Join me as I talk tips for upping your trial performance game. Discussions are welcome in the comments section.
— Tad Thomas
It’s likely that the majority of your clients have never stepped into a courtroom. As their attorney, it’s your job to advise them of their duties and ensure they understand what everyone’s role is and how it could impact their case. While you’re familiar with the ups and downs of a trial, the process can seem entirely overwhelming to your client. Fortunately, you can take steps to prepare your client for court so they understand what they need to do to improve their chances of a successful case. Overall, you’ll want to review the substantive issues and explain the procedural process.
Reviewing the Substantive Issues
Regarding the substantive issues, it’s our job as attorneys to give our clients a basic understanding of the legal and factual issues at the center of their case.
When you first start prepping your client for the deposition, review the essential facts of the case. Make sure your client can recite those facts to you in chronological order. It’s normal for them to get overwhelmed with the details, so ensure their focus is on the facts and issues you know are important to the case.
Remember to review key documents your client authored, sent, received, or relied upon. If there’s a document your client has no knowledge of, let them know that a truthful “I do not know” will not hurt their case. From your side, this can be avoided by not using documents that are irrelevant or that do not involve your client.
As you review your client’s prior statements, make sure they understand the importance of consistency. Inconsistent deposition testimony can lead to a problematic cross-examination during trial. It can also hurt your client’s credibility and affect your ability to prove your case. You’ll also want to as your client key questions you anticipate the opposing counsel will ask. Listen to how your client responds and ensure they understand the importance of the words they choose.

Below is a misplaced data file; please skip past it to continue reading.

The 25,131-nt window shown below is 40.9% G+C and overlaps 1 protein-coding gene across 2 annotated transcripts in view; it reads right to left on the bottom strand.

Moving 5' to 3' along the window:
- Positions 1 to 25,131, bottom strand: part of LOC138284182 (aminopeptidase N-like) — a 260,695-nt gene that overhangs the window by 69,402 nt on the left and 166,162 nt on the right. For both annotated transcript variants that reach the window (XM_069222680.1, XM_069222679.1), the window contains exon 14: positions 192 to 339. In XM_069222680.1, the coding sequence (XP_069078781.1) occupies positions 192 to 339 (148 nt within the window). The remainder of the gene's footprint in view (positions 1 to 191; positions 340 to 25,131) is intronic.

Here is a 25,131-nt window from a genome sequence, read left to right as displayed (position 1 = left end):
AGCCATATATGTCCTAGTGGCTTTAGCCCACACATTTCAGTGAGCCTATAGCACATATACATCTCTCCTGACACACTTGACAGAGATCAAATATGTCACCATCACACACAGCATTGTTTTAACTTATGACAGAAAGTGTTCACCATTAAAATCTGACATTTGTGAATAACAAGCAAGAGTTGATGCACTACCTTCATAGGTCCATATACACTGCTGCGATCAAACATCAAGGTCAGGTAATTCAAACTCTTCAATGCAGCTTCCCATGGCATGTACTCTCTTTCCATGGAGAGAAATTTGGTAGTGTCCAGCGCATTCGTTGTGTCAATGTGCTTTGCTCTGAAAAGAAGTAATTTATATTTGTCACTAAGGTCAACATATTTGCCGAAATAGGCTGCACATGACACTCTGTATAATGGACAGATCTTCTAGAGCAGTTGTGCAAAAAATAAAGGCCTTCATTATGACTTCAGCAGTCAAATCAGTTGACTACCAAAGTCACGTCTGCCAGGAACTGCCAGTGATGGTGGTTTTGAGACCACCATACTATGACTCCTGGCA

Explaining Procedural Matters
Once your client feels comfortable with their case’s key facts and legal issues, you can start prepping them on the procedural guidelines. Clients who are more familiar with the process are more effective at their depositions and during trial.
Start with the basics. If you’re prepping for deposition, include when and where it will occur, who will be present and why, and the role of the court reporter and the videographer. Make sure they understand the oath they will need to swear to. For trial, talk your client through the entire process—from jury section all the way to closing arguments.
Depending on the circumstances, consider taking your client to the conference room or courtroom before the start. This way, they’ll get an idea of the environment and be more comfortable when the time comes.
While your client is bound to have a number of questions for you prior to the start of their deposition or trial. Some questions, however, are more common than others—and those tend to be the simplest ones to answer. Three questions your client is likely to ask include:
- What do I wear? While this will vary based on the client and the case, you’ll generally want to tell your client to dress like they would for a job interview. Regardless of what they wear, it should be neat and pressed. The goal of their attire is to present themselves as professional and credible.
- What do I bring? Other than car keys or glasses, tell your client to leave everything in their car. Anything they bring in with them could be used against them by the opposing counsel.
- What time do I arrive? Tell your client to arrive at least 15 minutes early. This will give them the chance to get water, figure out where the restroom is, and go over any last-minute items with you. Let your client know that the two of you can meet beforehand and walk into the room together, as it can be intimidating to walk into a strange law firm or courtroom alone. Going in together will increase their confidence.
While we handle legal matters in and out of court every day, it’s important to remember that our clients don’t. Successful cases are often built around clients understanding their legal rights and options and knowing what to do when entering the courtroom. When we ensure our clients are an integral part of the trial process, they’ll trust our abilities to get them through challenging times.
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